These are just a few of the purposes, which can be aided by needs assessments, and, of course, a creatively designed needs assessment may effectively serve a number of different purposes. We have learned of the important advantages of assessment methods which involve direct contact with community peop1e–for example, interviews, group interviews, meetings, informal conversations (as contrasted with questionnaires or telephone surveys):

• to adapt the specific questions asked of each person or group to the comments they make, to the information they have given, and to the concerns they express;
• to develop a positive rapport, to demonstrate that we genuinely care about what they have to say, and that we can be trusted; and
• to provide them with information that will make them aware of what kinds of alternatives are under consideration, and in doing so, to help them in answering the questions.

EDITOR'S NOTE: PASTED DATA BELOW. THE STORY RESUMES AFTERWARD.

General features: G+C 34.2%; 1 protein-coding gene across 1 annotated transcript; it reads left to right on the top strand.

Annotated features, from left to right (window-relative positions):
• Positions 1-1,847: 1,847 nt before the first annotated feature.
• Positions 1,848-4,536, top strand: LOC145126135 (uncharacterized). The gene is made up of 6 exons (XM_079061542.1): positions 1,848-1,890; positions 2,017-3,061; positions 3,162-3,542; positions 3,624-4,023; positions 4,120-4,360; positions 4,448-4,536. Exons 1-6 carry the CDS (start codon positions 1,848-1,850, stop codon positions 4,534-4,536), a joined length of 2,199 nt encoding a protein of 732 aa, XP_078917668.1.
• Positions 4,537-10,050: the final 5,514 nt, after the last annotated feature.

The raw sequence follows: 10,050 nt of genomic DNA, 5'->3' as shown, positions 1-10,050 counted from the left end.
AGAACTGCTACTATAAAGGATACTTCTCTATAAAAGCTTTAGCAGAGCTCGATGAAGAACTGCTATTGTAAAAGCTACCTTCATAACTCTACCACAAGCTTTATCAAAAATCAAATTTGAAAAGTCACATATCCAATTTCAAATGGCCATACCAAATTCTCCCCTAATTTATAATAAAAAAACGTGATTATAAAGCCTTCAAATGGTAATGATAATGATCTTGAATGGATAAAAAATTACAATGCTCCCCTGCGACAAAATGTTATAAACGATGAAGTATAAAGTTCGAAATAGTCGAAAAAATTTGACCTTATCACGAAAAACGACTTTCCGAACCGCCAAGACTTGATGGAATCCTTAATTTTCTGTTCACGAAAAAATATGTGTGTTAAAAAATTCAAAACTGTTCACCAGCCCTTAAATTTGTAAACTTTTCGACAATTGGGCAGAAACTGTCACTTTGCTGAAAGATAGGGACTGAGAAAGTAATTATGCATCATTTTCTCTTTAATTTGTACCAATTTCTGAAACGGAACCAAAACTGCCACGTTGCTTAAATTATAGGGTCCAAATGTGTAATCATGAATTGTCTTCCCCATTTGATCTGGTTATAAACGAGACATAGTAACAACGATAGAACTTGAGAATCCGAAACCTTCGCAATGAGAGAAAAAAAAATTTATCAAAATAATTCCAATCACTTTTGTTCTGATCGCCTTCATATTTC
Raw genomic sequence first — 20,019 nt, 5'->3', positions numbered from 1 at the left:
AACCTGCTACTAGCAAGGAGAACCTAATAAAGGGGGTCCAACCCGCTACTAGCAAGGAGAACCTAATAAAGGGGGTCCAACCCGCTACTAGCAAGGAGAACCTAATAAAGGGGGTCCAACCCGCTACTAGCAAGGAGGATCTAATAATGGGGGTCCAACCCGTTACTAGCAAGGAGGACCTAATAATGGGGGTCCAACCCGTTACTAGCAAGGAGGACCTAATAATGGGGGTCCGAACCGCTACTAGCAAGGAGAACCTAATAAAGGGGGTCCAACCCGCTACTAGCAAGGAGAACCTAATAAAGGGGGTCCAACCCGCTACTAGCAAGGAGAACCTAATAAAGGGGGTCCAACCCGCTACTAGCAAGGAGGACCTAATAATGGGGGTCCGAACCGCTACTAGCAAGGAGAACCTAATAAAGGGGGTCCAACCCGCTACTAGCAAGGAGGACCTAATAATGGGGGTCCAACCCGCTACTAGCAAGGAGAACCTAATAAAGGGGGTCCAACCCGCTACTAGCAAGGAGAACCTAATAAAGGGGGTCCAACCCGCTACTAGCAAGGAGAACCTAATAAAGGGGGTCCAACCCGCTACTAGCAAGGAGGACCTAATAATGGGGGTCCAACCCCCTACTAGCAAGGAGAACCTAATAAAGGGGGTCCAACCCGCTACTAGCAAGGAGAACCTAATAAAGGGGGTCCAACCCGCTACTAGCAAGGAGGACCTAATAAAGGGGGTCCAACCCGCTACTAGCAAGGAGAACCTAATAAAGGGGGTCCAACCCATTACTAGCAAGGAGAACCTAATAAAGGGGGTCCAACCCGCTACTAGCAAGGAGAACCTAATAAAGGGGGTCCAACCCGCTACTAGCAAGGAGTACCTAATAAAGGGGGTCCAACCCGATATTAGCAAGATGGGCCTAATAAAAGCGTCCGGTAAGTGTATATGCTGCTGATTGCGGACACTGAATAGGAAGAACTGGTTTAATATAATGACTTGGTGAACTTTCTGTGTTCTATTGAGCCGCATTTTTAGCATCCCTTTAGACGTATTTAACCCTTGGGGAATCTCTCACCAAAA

For example, many people often assume that their “wants” are not valid needs, or that their needs and wants cannot be feasibly addressed. If they get a questionnaire from a community health center, they may comment on the kinds of needs they would expect to be addressed by a health center. But perhaps the center could respond to other needs, as well, such as the need for emotional support through contact with other people. In the absence of the kind of exchange of ideas which can take place in a conversation or an interview, the community person might give us only the kind of information he or she assumes we are looking for.

Through dialogue, we can help people to stretch their imaginations, and their images of what’s feasible and possible. In other words, we can help each other to look beneath the surface, and to be concerned not only with what appear to be the most obvious immediate tasks but also with the “bigger picture.”